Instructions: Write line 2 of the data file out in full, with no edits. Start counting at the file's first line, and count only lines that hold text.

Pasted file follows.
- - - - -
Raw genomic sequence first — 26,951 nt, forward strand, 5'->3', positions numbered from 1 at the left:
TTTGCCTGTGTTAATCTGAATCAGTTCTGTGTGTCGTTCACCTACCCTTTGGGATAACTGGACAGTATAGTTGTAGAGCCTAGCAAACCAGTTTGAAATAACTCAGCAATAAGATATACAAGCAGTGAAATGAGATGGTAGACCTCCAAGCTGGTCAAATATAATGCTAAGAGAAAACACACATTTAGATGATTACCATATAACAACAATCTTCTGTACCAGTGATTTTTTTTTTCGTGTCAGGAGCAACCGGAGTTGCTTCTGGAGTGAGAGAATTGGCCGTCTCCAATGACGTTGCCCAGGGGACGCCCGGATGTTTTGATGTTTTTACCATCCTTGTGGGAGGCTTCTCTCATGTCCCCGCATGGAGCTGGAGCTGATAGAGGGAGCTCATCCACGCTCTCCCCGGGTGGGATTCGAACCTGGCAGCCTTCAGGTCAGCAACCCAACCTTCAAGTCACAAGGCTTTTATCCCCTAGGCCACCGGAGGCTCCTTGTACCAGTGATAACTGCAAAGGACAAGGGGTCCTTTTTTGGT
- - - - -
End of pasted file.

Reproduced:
TTTGCCTGTGTTAATCTGAATCAGTTCTGTGTGTCGTTCACCTACCCTTTGGGATAACTGGACAGTATAGTTGTAGAGCCTAGCAAACCAGTTTGAAATAACTCAGCAATAAGATATACAAGCAGTGAAATGAGATGGTAGACCTCCAAGCTGGTCAAATATAATGCTAAGAGAAAACACACATTTAGATGATTACCATATAACAACAATCTTCTGTACCAGTGATTTTTTTTTTCGTGTCAGGAGCAACCGGAGTTGCTTCTGGAGTGAGAGAATTGGCCGTCTCCAATGACGTTGCCCAGGGGACGCCCGGATGTTTTGATGTTTTTACCATCCTTGTGGGAGGCTTCTCTCATGTCCCCGCATGGAGCTGGAGCTGATAGAGGGAGCTCATCCACGCTCTCCCCGGGTGGGATTCGAACCTGGCAGCCTTCAGGTCAGCAACCCAACCTTCAAGTCACAAGGCTTTTATCCCCTAGGCCACCGGAGGCTCCTTGTACCAGTGATAACTGCAAAGGACAAGGGGTCCTTTTTTGGT